Tip from Margo True, Food Editor: Play with your fire. After years of living in the East, where tri-tip is as common as zebra, I'd lost my tri-tip grilling savvy, especially over charcoal. On my first attempt, the coals, perfect at first, dwindled fast, and the meat took ages to cook. Next I tried grooved coals that burned as hot as a blowtorch. Then I remembered: Play with the fire to get the right heat. I created a coal-free zone to give me medium heat, and moved the tri-tip there. Later, I pushed it back, chasing medium. At the end, I let the breeze fan the coals into a final burst. Cooking over live fire is like driving a stick shift. It feels good to be back in gear. Prep and Cook Time: 1 hour, 20 minutes. Notes: Find sour or bitter oranges (aka Seville oranges) at Latino markets.
Sunset JULY 2008
1. Rinse and dry tri-tip. Rub with 1 tbsp. olive oil. Whisk together 1 tsp. cumin, dried oregano, 1 1/4 tsp. salt, and 1/2 tsp. pepper; massage into tri-tip. Let sit 30 minutes.
2. Make sauce: In a blender, whirl juices with remaining cumin, the fresh oregano, the garlic, 1/2 tsp. salt, 1/2 tsp. pepper, and remaining olive oil. Season to taste with additional salt and pepper.
3. Prepare a charcoal or gas grill for medium heat (350° to 450°; you can hold your hand 5 in. above cooking grate only 5 to 7 seconds), leaving a cleared area if using charcoal. Grill tri-tip, turning to brown evenly and, on charcoal, moving it to wherever heat is medium (see "Our Live-Fire Grilling Secrets," below), until a thermometer inserted in center reads 125° to 130° for medium-rare, 25 to 30 minutes. Let meat rest 15 minutes, then cut across the grain into thin, slanting slices. Serve with sauce.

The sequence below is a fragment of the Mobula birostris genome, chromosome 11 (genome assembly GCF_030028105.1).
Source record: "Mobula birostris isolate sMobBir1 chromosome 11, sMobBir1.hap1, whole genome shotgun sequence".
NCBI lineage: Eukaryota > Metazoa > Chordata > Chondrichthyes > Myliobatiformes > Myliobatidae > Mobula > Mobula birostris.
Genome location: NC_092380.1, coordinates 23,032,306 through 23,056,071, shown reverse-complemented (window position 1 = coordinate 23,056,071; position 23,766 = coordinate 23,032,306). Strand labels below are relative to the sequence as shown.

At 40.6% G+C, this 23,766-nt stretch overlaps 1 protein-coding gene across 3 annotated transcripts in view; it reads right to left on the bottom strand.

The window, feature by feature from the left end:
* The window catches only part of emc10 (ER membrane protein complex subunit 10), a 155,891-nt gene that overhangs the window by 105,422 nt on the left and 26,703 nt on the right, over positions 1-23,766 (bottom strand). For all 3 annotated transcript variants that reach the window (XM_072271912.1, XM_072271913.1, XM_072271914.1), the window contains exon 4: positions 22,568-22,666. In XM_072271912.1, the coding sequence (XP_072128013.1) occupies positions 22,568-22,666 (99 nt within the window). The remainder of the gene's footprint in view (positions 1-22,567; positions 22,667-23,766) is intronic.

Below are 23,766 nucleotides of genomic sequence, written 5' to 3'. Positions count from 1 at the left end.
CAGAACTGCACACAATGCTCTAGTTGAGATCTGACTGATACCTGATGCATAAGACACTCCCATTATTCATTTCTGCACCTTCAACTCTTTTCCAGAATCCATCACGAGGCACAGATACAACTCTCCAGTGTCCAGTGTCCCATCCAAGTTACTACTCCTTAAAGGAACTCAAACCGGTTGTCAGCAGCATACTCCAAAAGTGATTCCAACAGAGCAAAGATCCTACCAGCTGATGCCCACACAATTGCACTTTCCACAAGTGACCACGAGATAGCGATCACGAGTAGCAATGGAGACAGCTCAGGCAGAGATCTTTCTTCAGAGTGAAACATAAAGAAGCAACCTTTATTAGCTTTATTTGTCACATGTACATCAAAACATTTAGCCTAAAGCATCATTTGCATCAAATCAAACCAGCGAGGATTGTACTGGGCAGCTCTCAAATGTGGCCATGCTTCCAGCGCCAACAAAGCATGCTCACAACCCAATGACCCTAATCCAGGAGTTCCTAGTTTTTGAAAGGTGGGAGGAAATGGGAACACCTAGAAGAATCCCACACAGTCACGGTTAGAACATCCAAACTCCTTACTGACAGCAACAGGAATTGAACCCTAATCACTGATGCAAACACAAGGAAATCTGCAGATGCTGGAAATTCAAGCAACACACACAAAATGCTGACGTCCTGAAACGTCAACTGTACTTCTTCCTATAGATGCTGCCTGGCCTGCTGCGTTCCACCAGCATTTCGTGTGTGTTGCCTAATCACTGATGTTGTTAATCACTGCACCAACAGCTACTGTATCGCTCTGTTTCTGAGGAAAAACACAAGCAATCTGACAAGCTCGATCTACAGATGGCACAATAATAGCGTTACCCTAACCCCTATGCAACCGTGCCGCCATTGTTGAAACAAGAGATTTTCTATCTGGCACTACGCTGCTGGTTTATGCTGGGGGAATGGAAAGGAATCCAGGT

Our Live-Fire Grilling Secrets: Gas is no big deal, because the heat stays steady. Charcoal or hardwood is a different game. Here are a few hints for staying on top of yours.
Keep the Firegrate Ash-free. A big pileup blocks the airflow, choking the fire so it can't burn.
Get to Know Your Coals and How They Burn. Start by following the directions on the package (seriously). Kingsford's new grooved coals, for instance, burn hotter and longer than the smooth kind, so a single layer of coals puts out a lot of heat. Hardwood charcoal pops and sizzles and burns unevenly, but gives great flavor.
Create an Emergency Cool Spot. If your grill is big enough, leave an area of the firegrate free of coals. You'll typically use this cool spot at least once whenever you grill.
Measure the Heat Constantly. Use your grill's thermometer or, if it doesn't have one, your hand. Low heat (250° to 350°) means you can keep your hand 5 in. above the cooking grate for 8 to 10 seconds before you have to yank it away. For medium heat (350° to 450°), you can keep your hand steady for 5 to 7 seconds; for high (450° to 550°), 2 to 4 seconds; for very high (550° to 650°), 1 to 2 seconds.
Move Your Food Around. Once you've identified which spot on the grill has the desired heat, get your food over there (often the emergency spot will have just the temperature you need, if only for a little while). You may have to move food several times before it has finished cooking. The exception: food that cooks in a flash over a super-hot fire.
Manipulate the Fire. Need it hotter? Push coals together or throw on a few more. Cooler? Separate the coals or cover the grill with the lid. Close lid vents to cool it off even more. (Don't close vents under the firegrate, though, or the fire will go out.)
Note: Nutritional analysis is per serving.
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